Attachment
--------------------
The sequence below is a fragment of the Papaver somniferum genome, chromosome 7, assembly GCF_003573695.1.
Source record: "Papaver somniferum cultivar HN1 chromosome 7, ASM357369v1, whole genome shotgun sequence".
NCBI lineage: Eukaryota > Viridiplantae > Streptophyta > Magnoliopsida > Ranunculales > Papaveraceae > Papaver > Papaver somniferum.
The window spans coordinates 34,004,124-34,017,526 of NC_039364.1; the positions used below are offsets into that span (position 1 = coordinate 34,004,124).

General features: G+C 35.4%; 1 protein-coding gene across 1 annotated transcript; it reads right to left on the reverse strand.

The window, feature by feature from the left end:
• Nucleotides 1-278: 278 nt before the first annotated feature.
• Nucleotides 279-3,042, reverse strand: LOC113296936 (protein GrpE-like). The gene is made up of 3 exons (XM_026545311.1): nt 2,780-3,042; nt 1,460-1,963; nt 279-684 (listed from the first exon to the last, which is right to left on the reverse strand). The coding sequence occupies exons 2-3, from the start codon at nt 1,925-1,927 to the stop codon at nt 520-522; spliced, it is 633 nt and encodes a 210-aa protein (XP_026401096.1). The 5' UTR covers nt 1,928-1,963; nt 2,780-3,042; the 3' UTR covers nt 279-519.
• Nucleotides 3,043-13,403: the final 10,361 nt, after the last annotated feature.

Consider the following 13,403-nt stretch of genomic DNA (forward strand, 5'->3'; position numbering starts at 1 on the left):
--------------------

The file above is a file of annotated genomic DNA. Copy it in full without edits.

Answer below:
The sequence below is a fragment of the Papaver somniferum genome, chromosome 7, assembly GCF_003573695.1.
Source record: "Papaver somniferum cultivar HN1 chromosome 7, ASM357369v1, whole genome shotgun sequence".
NCBI lineage: Eukaryota > Viridiplantae > Streptophyta > Magnoliopsida > Ranunculales > Papaveraceae > Papaver > Papaver somniferum.
The window spans coordinates 34,004,124-34,017,526 of NC_039364.1; the positions used below are offsets into that span (position 1 = coordinate 34,004,124).

General features: G+C 35.4%; 1 protein-coding gene across 1 annotated transcript; it reads right to left on the reverse strand.

The window, feature by feature from the left end:
• Nucleotides 1-278: 278 nt before the first annotated feature.
• Nucleotides 279-3,042, reverse strand: LOC113296936 (protein GrpE-like). The gene is made up of 3 exons (XM_026545311.1): nt 2,780-3,042; nt 1,460-1,963; nt 279-684 (listed from the first exon to the last, which is right to left on the reverse strand). The coding sequence occupies exons 2-3, from the start codon at nt 1,925-1,927 to the stop codon at nt 520-522; spliced, it is 633 nt and encodes a 210-aa protein (XP_026401096.1). The 5' UTR covers nt 1,928-1,963; nt 2,780-3,042; the 3' UTR covers nt 279-519.
• Nucleotides 3,043-13,403: the final 10,361 nt, after the last annotated feature.

Consider the following 13,403-nt stretch of genomic DNA (forward strand, 5'->3'; position numbering starts at 1 on the left):